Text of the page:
Wittgenstein’s Ladder: The Coming Irrelevance of Knowledge Managers
In 1920, the brilliant Austrian philosopher Ludwig Wittgenstein abandoned philosophy after having written what he felt was the ultimate analysis of how language and meaning work (Tractatus Logico-Philosophicus, 1922). He first became a primary school teacher, but quarrelled with his colleagues and some of the parents, and turned to gardening. It was nine years before he just as suddenly decided to return to philosophy, taking up a fellowship at Cambridge University, declaring that he had got it wrong the first time round. He spent the next twenty-two years quarrelling with students and colleagues and working on his next work, Philosophical Investigations (1953).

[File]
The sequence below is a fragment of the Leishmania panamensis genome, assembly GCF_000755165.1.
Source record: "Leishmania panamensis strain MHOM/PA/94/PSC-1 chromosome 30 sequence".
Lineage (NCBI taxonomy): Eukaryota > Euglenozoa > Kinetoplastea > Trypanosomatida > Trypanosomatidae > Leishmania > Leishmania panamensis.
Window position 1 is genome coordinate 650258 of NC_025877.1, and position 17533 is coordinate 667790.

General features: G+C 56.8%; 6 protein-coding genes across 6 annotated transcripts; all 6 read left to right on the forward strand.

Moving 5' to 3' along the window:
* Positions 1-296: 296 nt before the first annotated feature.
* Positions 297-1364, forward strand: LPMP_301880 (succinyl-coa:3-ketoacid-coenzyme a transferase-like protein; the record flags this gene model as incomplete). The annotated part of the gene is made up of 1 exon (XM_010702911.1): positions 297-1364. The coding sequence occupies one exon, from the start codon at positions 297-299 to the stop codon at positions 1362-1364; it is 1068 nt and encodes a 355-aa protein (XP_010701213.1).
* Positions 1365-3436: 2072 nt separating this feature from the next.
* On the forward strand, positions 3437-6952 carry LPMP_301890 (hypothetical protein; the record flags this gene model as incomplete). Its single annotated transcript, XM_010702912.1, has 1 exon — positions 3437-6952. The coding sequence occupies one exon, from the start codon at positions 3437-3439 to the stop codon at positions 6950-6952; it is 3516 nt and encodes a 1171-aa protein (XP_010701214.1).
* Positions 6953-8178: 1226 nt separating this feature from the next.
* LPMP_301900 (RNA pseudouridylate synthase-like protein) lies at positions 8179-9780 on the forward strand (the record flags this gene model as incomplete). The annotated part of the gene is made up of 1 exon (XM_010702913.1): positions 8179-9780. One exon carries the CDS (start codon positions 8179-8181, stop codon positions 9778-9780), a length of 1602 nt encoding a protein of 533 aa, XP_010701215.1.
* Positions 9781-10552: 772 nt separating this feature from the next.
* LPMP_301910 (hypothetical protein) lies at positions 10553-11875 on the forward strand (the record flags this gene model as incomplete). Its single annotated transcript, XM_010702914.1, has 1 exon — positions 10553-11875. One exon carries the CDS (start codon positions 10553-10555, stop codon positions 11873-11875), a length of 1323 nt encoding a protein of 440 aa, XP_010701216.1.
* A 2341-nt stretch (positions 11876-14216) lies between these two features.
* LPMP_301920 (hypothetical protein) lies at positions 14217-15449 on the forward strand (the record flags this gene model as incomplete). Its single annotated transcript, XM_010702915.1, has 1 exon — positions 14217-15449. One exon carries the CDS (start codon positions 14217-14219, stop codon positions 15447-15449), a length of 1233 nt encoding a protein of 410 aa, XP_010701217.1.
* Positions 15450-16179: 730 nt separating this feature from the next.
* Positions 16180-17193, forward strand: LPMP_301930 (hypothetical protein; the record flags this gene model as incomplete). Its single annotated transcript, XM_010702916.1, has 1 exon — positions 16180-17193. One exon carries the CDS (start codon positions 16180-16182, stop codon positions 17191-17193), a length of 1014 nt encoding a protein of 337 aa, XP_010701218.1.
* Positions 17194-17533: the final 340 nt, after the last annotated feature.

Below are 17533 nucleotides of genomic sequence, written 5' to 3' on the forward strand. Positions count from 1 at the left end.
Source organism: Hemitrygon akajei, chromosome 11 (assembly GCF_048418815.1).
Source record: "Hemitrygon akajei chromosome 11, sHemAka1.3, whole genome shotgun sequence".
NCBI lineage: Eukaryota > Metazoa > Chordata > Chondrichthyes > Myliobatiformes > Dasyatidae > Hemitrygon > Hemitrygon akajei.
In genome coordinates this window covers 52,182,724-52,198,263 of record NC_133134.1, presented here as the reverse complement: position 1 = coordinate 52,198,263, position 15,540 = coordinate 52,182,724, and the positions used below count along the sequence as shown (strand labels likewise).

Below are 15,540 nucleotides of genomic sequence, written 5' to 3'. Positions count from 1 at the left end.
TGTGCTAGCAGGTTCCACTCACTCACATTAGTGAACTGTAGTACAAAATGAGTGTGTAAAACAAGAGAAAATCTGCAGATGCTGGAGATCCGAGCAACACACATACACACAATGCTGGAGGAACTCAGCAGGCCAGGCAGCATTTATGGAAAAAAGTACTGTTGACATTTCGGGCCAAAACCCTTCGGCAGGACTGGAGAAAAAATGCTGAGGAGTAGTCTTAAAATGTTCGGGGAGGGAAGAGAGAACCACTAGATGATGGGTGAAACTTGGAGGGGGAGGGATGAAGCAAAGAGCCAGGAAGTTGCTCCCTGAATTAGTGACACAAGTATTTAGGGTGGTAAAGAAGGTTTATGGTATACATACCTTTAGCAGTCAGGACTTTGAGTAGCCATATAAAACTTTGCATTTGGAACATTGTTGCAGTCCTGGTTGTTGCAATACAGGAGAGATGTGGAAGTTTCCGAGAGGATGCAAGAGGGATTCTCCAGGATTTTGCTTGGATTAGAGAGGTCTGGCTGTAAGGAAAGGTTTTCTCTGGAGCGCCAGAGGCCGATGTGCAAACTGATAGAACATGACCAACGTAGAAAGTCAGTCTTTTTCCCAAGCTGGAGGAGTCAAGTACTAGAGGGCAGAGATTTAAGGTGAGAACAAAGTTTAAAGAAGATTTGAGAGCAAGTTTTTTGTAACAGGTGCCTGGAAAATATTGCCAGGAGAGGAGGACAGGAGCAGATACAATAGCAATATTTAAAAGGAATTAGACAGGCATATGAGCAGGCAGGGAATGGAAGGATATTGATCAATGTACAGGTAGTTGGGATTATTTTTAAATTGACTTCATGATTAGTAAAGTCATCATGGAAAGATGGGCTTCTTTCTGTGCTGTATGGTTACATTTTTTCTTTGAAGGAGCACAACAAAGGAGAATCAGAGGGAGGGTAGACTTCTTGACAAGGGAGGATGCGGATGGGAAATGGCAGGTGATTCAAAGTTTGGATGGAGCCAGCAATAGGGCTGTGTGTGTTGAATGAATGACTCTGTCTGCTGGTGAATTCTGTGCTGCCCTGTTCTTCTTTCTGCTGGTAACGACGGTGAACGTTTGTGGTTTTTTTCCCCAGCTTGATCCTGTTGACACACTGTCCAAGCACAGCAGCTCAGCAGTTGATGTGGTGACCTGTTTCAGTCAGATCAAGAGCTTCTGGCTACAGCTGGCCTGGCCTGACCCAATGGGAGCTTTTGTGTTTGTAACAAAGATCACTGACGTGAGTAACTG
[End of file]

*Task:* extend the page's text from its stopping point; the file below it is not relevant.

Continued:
This article appeared as a chapter in Rethinking Knowledge edited by Kim Sbarcea (Lexis-Nexis Australia, 2002)